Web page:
As we look to the future of work in what we hope will be the final months of a pandemic, it’s clear that a significant number of people will be heading back to the workplace along with those already there and those who never left. We can’t yet predict how the toll of the last 18+ months will have affected the behavior of individuals once the brakes come off for real, but we can certainly say that it’s never a bad idea to pay close attention to personal and workplace security.
Among the things that a business owes to its employees, a safe working environment is one of the most important. That’s not just a moral imperative; failure to provide a workplace in which employees can work in peace can lead to legal action with significant consequences. So if you are looking at getting the office (or any other premises) ready for the return of employees, it’s worth considering whether your workplace provides the following safety considerations.
Easy to Get Out; Hard to Get In
Although there has not been the scope to carry out studies into the matter, one thing we can all notice anecdotally about the 2020s so far is that people are ready to air grievances. This presents a concern for premises owners, as people with a grudge can all too easily seek out groups of people on whom to take out that grudge. Your building needs to be somewhere employees can shelter, where you can ensure only authorized people are allowed in. Investing in a solid, secure front door from the likes of Door Closers USA will give you control over who can enter and when.
Keep It Well Lit
In the summer months, it’s easy to forget how fraught a walk through a darkened area can be. As the year moves on, any office or commercial premises that stays open beyond dusk can become an area of risk for its employees. If someone has to walk a long way to their car, to a bus stop, or even all the way home in a dimly-lit area, they are naturally at greater risk than those who do not. Your premises must be well-lit, and ideally should always be in an area which is equally well-lit. That means petitioning your local city council if necessary; your employees can’t be expected to put themselves in danger just to get home.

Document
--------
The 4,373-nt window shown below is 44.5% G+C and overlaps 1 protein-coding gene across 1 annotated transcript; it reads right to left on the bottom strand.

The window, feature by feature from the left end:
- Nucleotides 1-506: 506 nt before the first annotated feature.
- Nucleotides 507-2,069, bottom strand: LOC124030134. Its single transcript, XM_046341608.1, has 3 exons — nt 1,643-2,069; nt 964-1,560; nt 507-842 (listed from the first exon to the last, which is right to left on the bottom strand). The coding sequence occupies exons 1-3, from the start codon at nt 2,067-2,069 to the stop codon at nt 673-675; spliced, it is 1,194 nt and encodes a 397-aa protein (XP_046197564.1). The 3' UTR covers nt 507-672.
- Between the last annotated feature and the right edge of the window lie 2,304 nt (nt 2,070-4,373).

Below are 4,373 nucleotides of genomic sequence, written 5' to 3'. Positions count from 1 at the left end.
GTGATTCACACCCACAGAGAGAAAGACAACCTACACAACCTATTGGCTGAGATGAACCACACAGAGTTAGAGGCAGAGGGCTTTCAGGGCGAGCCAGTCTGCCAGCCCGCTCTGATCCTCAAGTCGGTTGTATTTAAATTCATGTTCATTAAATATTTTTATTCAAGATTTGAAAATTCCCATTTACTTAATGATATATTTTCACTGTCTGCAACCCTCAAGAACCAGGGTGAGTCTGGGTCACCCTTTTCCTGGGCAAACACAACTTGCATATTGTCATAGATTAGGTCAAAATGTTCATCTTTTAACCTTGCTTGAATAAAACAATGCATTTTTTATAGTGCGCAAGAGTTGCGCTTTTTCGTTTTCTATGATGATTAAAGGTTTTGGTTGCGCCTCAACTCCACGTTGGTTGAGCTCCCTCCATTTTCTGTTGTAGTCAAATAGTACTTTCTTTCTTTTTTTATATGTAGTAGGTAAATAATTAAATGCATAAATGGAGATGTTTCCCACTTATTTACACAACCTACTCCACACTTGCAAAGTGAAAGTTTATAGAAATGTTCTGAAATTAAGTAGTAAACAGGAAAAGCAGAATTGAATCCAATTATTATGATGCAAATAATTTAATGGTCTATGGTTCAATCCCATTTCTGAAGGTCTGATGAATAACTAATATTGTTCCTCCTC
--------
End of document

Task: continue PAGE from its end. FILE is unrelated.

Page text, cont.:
Learn from Mistakes and Near-Misses
It’s hard to accept that you haven’t done enough to keep employees safe, but most employers can recall at least one mistake that led to a security breach, or which could have led to one in less fortunate circumstances. Any time something happens that makes you think of how badly the situation could have gone, it is incumbent on you to act to make sure it never happens again by updating your security policy. Policies you might wish to adopt include not using employees’ real names in communications, as this can encourage reprisals from dissatisfied customers; or using a registered address if your office is in a residential area.
The Bottom Line
Your employees are your most valuable resource as a business, so protecting them is of more importance than throwing a ring of steel around any hardware. Keep this in mind and work hard to ensure that your staff are safe at all times.